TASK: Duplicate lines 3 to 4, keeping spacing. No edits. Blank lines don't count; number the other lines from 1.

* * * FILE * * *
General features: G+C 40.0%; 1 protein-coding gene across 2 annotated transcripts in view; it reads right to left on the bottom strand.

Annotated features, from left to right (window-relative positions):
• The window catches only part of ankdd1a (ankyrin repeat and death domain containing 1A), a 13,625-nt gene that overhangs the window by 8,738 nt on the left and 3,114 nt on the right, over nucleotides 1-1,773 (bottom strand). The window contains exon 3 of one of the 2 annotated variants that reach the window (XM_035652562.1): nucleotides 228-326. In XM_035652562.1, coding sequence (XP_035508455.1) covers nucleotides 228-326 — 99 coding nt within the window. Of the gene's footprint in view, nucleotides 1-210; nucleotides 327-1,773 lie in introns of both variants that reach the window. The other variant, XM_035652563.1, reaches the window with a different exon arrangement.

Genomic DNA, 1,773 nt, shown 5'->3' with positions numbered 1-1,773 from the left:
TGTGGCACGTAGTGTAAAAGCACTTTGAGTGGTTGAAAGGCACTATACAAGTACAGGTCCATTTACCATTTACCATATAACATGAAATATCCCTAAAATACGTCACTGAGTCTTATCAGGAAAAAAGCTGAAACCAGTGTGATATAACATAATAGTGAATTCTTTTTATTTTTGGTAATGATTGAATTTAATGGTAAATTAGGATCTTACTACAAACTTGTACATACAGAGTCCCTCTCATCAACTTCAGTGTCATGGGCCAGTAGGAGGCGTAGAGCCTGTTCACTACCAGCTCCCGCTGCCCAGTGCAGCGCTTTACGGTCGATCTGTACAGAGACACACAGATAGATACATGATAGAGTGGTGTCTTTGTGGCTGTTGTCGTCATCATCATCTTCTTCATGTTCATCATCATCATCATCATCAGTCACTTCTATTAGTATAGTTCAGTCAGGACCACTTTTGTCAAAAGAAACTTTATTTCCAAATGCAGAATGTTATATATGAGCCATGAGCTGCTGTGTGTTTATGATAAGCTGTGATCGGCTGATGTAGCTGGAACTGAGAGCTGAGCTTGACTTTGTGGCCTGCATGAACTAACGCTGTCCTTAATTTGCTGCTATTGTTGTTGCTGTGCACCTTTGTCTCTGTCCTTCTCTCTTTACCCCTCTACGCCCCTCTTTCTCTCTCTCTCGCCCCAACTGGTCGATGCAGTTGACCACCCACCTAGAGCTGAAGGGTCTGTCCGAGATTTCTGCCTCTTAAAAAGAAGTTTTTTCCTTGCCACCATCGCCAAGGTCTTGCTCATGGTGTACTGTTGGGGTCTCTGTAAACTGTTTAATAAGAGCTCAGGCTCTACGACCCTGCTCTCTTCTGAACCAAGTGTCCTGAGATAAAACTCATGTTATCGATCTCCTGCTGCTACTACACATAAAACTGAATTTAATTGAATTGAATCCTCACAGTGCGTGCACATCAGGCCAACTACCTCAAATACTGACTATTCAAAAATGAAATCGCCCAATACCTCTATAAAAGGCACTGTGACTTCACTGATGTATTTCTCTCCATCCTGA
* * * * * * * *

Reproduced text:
• The window catches only part of ankdd1a (ankyrin repeat and death domain containing 1A), a 13,625-nt gene that overhangs the window by 8,738 nt on the left and 3,114 nt on the right, over nucleotides 1-1,773 (bottom strand). The window contains exon 3 of one of the 2 annotated variants that reach the window (XM_035652562.1): nucleotides 228-326. In XM_035652562.1, coding sequence (XP_035508455.1) covers nucleotides 228-326 — 99 coding nt within the window. Of the gene's footprint in view, nucleotides 1-210; nucleotides 327-1,773 lie in introns of both variants that reach the window. The other variant, XM_035652563.1, reaches the window with a different exon arrangement.

Genomic DNA, 1,773 nt, shown 5'->3' with positions numbered 1-1,773 from the left: